Nakahechi – Day 2 – Chikatsuyu to Hongu Taisha

  • Nakahechi route
  • Day 2 – Chikatsuyu to Hongu Taisha, 26km
  • Accommodation: Minshuku Omuraya in Kawayu Onsen, ¥9600 incl dinner and breakfast

Today’s stage felt like three very distinct parts:

  1. The first 7km from Chikatsuyu until marker #40 was road-walking so even though it was predominantly uphill, it was fast. After 4km I passed Tsugizakura-oji (with two places to stay) and thought with hindsight, this would be a better location to stay on the first night to break these two stages up more evenly. There’s a fresh-water spring in Tsugizakura called Nonaka-no-Shimizu so I was able to refill my water bottle here. Then shortly after passing through Tsugizakura, I came across a peeing-boy sculpture cooling off drinks for sale outside a house.

2. The second part from marker #40 along the detour to Yukawa-oji was the hardest part of the day involving a long, steep climb with terrific views, and two snake-sightings!

3. The third section from Hosshinmon-oji to Hongu Taisha was the easiest and widest path of the day, with two stunning viewpoints. The first at Fushiogami-oji is the first view pilgrims would have of Hongu, and the second with a slight loop detour off the trail, was a beautiful view of Oyunohara Giant Torii Gate – the largest torii gate in the world and the original site of the Hongu Taisha Grand Shrine (before it got partially washed away in a flood in the 1800s and moved uphill to its current location).

My accommodation for tonight is in Kawayu Onsen which is one of the three onsen areas close to Hongu Taisha, the other two are Yunomine and Wataze. There’s a 3km trail connecting Yunomine with Hongu but for Kawayu and Wataze (and Yunomine if you’re tired), the easiest way is to catch the bus from Hongu. It’s ¥300 between Hongu and any of these three onsen resorts so after spending time at Hongu Taisha and Oyunohara, I caught the 4.58pm bus to Kawayu Onsen. Dinner was another incredible feast and I especially loved the Kumano beef which I got to cook myself on the small candle-burning grill.

13 responses to “Nakahechi – Day 2 – Chikatsuyu to Hongu Taisha

  1. This is fabulous. You inspired me to walk the Portuguese Camino last year, now this. I’m planning to follow you in July.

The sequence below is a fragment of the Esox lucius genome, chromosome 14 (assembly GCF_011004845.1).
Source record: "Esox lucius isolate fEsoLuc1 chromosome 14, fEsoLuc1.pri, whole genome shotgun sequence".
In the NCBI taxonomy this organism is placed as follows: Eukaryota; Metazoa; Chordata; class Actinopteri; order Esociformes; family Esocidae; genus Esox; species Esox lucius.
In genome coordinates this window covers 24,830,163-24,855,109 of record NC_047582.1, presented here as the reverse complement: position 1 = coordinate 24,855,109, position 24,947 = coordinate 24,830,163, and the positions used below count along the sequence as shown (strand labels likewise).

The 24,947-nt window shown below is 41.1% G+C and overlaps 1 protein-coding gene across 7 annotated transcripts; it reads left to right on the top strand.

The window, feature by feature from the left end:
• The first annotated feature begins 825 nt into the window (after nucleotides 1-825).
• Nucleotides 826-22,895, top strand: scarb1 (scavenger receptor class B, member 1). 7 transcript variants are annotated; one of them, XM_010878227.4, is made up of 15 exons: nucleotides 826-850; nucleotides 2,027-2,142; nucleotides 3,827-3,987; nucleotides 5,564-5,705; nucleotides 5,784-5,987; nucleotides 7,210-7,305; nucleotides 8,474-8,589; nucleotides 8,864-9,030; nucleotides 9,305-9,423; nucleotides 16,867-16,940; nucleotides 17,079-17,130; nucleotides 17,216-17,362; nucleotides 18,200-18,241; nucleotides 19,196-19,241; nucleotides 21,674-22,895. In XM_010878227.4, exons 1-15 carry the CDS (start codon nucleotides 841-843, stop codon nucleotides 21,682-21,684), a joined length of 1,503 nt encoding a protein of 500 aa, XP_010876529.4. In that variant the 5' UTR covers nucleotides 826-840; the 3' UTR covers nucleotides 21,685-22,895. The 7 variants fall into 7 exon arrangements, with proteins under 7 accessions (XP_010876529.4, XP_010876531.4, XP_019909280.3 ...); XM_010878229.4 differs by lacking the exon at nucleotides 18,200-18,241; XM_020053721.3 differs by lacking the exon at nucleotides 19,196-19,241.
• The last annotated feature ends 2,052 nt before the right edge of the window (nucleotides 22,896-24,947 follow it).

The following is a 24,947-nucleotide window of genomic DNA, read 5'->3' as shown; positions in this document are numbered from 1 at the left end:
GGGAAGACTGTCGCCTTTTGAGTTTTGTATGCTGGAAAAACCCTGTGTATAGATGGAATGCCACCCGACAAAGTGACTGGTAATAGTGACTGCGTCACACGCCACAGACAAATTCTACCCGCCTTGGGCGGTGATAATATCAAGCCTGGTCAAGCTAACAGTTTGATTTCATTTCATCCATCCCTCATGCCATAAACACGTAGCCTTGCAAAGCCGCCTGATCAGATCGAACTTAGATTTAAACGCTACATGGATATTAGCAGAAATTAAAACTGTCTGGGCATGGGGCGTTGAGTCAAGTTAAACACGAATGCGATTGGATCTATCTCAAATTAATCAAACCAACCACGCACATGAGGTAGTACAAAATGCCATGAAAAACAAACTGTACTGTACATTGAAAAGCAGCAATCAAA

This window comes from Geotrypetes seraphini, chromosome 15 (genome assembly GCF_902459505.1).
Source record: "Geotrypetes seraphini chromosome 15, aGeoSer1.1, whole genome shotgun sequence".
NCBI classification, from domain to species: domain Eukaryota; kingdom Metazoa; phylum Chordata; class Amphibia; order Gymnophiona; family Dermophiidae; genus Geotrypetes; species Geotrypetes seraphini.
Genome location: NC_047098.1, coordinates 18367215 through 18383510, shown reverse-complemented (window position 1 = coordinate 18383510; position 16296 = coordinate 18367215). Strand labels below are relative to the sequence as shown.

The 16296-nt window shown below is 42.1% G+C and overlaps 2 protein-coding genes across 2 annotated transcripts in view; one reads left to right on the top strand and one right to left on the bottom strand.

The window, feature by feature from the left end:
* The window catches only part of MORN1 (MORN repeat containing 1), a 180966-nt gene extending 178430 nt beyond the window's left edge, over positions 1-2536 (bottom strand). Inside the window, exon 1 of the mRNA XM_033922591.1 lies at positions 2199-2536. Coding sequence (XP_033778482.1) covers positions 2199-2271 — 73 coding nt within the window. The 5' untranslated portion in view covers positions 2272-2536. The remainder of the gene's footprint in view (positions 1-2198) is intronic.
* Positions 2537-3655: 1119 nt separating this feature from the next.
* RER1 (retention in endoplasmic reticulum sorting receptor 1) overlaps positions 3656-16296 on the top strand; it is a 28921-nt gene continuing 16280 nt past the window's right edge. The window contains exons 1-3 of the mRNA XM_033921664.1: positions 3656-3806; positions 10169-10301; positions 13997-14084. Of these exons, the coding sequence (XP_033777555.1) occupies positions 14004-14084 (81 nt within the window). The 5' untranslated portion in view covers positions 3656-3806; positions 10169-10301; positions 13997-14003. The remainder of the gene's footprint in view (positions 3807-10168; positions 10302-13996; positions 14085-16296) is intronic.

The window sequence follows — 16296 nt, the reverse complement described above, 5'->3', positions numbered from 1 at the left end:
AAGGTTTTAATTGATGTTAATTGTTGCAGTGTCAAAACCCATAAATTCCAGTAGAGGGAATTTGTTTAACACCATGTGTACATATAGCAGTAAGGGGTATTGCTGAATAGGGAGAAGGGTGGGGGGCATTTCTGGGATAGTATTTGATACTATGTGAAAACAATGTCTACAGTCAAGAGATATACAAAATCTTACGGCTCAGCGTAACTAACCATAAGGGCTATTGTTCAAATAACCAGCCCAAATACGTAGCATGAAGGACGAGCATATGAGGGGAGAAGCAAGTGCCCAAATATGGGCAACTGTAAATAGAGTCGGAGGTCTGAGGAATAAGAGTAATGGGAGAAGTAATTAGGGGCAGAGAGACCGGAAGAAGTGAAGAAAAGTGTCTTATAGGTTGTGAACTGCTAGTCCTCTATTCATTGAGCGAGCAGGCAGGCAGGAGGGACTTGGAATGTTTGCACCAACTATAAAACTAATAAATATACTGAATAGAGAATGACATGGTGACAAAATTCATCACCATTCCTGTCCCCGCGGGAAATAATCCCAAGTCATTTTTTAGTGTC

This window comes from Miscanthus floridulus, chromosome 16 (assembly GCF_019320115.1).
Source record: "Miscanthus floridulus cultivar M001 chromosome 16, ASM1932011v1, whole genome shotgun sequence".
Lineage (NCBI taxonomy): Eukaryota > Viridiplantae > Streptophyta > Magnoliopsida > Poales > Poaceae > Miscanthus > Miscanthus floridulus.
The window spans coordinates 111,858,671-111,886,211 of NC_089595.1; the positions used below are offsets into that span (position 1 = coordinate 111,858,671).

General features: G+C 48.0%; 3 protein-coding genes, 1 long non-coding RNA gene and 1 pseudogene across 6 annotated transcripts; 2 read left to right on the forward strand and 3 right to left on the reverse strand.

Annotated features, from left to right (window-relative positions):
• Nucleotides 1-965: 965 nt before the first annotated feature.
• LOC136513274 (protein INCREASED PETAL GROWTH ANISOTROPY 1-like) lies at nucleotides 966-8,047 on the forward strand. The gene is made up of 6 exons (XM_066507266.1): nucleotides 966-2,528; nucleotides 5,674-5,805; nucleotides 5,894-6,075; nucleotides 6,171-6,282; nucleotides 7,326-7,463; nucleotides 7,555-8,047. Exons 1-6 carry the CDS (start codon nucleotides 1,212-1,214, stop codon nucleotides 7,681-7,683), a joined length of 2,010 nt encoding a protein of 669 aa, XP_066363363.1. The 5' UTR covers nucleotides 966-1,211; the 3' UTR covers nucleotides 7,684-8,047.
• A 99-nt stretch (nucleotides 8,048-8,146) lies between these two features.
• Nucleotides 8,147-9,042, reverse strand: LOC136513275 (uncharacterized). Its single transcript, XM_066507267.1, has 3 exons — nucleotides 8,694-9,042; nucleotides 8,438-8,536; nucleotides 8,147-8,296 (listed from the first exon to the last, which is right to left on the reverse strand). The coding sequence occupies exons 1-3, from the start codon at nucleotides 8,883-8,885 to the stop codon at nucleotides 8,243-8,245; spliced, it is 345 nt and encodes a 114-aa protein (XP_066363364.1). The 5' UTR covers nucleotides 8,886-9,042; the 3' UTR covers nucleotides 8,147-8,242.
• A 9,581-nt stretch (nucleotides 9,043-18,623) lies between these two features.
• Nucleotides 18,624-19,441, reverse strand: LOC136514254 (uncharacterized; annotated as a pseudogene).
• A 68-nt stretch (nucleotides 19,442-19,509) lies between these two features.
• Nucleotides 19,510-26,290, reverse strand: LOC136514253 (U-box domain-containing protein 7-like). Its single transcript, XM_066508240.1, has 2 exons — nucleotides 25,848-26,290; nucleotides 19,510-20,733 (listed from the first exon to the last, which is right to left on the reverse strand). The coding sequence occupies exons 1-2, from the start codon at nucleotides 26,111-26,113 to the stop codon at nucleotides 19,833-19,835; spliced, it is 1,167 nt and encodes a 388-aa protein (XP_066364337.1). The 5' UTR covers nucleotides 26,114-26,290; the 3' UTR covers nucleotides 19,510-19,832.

Q. Do you book your accommodation in advance.
    Q. If I walked for around 3 weeks, would it be feasible to end my journey and return to Tokyo. That is are the towns mostly linked to transport.
    Q. Are there many other Pilgrims on this track.
    Sorry for the questions. Keep safe and enjoy.

    Liked by 1 person

    • Awesome!!
      On the Nakahechi route it does help to book accommodation in advance but July isn’t high season (spring and autumn is) so it might be ok. If you were going to book, I’d recommend staying in Tsugizakura (half way between Takijiri and Hongu) and at Shizen no ie in Koguchi which is half way between Hongu and Nachi.
      The closest intl airport to Wakayama is Kansai airport but I also flew into Tokyo and just took the bullet train to Shin Osaka then changed onto an express train to Tanabe. Other than along the Kohechi trail there’s good transport links to busses and trains.
      I saw heaps of pilgrims on the Nakahechi trail but so many on the other trails. It’s the most popular because it has the best infrastructure and English signs.
      If you like mountains you’ll absolutely love it out there! Challenging but rewarding!

      Liked by 1 person

  2. great to see your posts again.. you inspired me to do the Portuguese Camino which I did in 2015 at the age of 65…I’m following this closely as it too could be a possibility…wishing you happy travels

    Liked by 1 person

  3. Are enjoying reading your post from the Nakahechi trail. Six of us (husband, son, daughter and respective partners) are looking at doing this next April. The kids are worried about the severity of this walk. My husband and I have walked the Camino Frances, albeit 6 years ago, how does it compare, fitness wise and elevation to that. Your info of breaking up some stages are great as we have a week up our sleeve. The accommodation, beforehand, was that done on or through the pilgrim website. I don’t like booking in advanced as I like to go with flow, like we did on the camino, but you say it’s busy, that time of year


    • Hi Vicki,
      The Camino Frances is quite different as it’s a much longer walk but for the most part, quite flat. In comparison, the Kumano Kodo is fundamentally along forest / mountain trails, often with uneven and slippery surfaces (tree roots / mossy rocks) with much greater elevation differences – you might want to check out the elevation profiles on my blog.
      The first time I walked the Kumano Kodo I booked all of my accommodation through the Kumano travel website (run by the Tanabe Tourist office) and I would definitely recommend booking in advance if walking in spring or autumn. Some accommodation is also listed on Enjoy!


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